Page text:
If nothing else proves that the US justice system desperately needs to be reworked, it’s this not-so-fun fact: In the same week that Watts rapper 03 Greedo came home from a nearly five-year prison bid for nonviolent offenses, the trial against his closest stylistic analog, Atlanta rapper Young Thug, began in Fulton County. Thug faces a litany of charges but all of them stem from just one evidentiary example: Thug’s own lyrics, in which he shouts out his label/crew, YSL, which now stands accused of being a street gang by Georgia state authorities. They argue that Thugger’s shout-outs constitute evidence of his membership in that gang — and even his leadership thereof.
Now, I’m not going to argue that either man is innocent. We just don’t know enough to say whether or not they’ve done the things they were accused of. A jury was convinced by apparently compelling evidence that Greedo did; a jury will have to be convinced the same for Thug. But Greedo was given five years for possession of a firearm in a state that otherwise promotes its open-carry laws as an advantage over other states’ more restrictive gun laws. And there is no way that any artist should be brought up on charges of racketeering just for rapping about their life and their business. The Johnny Cash comparison has been belabored to the point of beating a dead horse, but let’s face it; he was never indicted for shooting a man in Reno just to watch him die because everyone seems to get that this event was merely a lyrical device.
This week, Greedo released his first post-prison mixtape, the aptly-titled Free 03, produced by Mike Free. Although the timeline of its recording remains unclear, it appears to have been recorded at least in part during the flurry of activity that saw the Watts style-switcher collaborate extensively with a variety of producers to ensure he’d have enough material to bear out his sentence (almost, but not quite; he pretty much ran out of pre-recorded projects midway through the pandemic with his last album Load It Up Vol. 01 with Ron-Ron dropping in 2020). At least some of it sounds like it was recorded over a prison phone, much like Greedo’s frequent collaborator Drakeo The Ruler did with his own post-incarceration mixtape Thank You For Using GTL.
In fact, Drakeo makes an appearance on Free 03, on the song “No Free Features.” It’s a truly heartwrenching moment as you realize this could well be the last time we hear the Watts-bred duo on a record together, as Drakeo was murdered in late 2021, just months after concluding his own years-long nightmare encounter with the criminal justice system. That Drakeo spent two of the final three years of his life fighting similar charges to those currently faced by Young Thug hammers home this harrowing connection. Drakeo was never even convicted of a crime and was, in fact, acquitted of the original charges against him only to have new charges filed and his bail denied.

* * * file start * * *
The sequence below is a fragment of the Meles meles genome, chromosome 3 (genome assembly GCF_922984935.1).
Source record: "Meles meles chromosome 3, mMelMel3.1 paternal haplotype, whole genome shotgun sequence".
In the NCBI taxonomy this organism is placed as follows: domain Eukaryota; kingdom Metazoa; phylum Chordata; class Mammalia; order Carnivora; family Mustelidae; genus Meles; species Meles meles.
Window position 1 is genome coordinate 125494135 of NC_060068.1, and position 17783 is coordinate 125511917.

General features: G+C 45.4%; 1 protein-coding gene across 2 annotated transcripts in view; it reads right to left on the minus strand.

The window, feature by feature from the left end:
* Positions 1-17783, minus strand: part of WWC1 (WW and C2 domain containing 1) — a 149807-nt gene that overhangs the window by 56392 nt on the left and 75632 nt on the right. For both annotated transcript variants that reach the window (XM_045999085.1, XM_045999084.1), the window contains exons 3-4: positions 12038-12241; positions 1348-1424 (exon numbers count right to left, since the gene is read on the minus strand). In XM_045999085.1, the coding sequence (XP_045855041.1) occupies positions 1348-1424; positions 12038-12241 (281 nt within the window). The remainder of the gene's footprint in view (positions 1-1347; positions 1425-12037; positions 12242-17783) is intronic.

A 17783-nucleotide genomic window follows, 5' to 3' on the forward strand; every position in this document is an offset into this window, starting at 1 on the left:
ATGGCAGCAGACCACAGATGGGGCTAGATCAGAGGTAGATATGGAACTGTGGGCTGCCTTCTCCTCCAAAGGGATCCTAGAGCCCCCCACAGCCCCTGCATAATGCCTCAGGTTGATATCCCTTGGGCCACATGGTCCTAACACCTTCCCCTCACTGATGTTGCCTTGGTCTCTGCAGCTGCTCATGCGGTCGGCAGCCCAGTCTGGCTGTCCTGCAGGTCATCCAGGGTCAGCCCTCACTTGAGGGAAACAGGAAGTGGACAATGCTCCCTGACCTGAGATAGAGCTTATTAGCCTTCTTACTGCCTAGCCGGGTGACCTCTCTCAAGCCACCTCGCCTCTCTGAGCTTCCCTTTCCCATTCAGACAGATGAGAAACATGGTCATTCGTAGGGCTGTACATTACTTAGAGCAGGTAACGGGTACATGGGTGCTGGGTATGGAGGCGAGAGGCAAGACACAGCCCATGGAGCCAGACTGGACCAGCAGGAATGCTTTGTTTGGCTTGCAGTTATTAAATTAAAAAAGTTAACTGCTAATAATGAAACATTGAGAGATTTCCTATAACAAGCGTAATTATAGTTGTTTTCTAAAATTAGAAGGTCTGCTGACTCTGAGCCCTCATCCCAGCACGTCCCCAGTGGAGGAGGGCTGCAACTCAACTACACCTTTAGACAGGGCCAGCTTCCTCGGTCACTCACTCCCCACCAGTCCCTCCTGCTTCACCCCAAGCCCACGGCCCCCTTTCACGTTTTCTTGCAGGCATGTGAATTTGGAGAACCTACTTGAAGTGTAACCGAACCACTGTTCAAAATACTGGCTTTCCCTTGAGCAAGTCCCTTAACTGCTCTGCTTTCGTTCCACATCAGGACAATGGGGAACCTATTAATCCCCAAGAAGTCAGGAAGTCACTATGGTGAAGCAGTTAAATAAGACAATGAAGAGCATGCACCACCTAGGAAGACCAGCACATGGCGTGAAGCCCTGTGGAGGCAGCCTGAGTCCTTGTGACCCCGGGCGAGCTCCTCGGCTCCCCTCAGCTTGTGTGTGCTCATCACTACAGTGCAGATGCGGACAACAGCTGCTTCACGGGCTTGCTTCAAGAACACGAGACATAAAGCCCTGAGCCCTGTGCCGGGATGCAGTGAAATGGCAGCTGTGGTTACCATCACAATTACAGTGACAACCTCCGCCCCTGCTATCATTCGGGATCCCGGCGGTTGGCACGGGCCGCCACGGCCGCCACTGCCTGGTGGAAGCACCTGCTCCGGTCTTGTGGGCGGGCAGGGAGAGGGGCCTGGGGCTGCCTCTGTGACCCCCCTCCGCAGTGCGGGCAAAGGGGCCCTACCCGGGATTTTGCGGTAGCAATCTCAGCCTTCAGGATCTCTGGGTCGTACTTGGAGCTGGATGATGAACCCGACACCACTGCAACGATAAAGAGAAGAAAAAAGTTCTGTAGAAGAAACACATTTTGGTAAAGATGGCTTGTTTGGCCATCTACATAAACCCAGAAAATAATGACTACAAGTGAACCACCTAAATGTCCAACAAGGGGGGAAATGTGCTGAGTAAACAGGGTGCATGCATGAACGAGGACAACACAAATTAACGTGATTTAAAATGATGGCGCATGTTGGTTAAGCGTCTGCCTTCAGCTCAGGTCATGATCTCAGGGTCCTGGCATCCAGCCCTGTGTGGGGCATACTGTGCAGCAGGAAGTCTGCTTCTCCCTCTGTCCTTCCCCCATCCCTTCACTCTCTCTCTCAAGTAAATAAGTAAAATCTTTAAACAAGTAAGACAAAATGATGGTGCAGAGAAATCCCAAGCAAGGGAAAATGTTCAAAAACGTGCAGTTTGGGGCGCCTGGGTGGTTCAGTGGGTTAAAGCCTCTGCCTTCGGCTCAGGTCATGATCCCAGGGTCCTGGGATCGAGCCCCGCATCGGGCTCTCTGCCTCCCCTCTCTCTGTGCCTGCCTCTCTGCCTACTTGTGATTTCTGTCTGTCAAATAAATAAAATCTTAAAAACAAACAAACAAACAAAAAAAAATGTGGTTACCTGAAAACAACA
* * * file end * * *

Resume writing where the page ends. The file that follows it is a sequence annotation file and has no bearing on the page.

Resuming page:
In a similar fashion, Young Thug was locked up for the better part of a year before his trial began this week, during which time the state shrewdly used a home raid to connect enough evidence to at least make something stick. Those charges, mainly amounting to firearm possession, are eerily reminiscent of those that got Greedo sentenced to over four years in prison. And while the content of Free 03 necessarily does not address the charges against him or his time inside, it ends on a chilling rumination, “If I Die” — which is especially spooky when you consider that Drakeo did so less than a year after his own release.
While the quality of Free 03 belies its likely rushed production process — for what it’s worth, the latter half is better, finding Greedo employing the slippery vocals that had set him apart from so much of the LA underground before his sentencing — it also highlights just what these aggressive sentences really cost. The one commodity you can’t get back is time; whatever financial setbacks are caused by derailing artists’ careers with extensive prison time and trumped-up charges, the true loss is time: Time that they could be helping their communities, as Thug did when he paid bail for dozens of Fulton County inmates for the holidays two years ago, time that they could be giving opportunities to their friends and admirers to escape the constraints of street life (YSL Records, gang or not, employed dozens of rappers, singers, and producers who might otherwise be out there causing real harm), and time they could be inspiring the next generation of aspiring artists to skip the street life entirely.
The fact is, even violent offenders — which the state has yet to prove most of the artists it’s targeted really are — deserve chances to at least try to make amends. They are more of a net positive to society generating income, engaging in philanthropy, and offering imperfect role models to fans than they are languishing in cells at a cost to the state. Meanwhile, there are thousands of inmates currently incarcerated for nonviolent offenses who aren’t artists of whom the same could be said. We latch onto the artists because their fame makes them obvious examples, but really, their plight is just a microcosm of the one faced by thousands of ordinary citizens every day. 03 free, but the time has come to free us all from the trap our prison industrial complex has boxed us into.
Free 03 is out now on Alamo. Get it here.
Young Thug is a Warner Music artist. Uproxx is an independent subsidiary of Warner Music Group.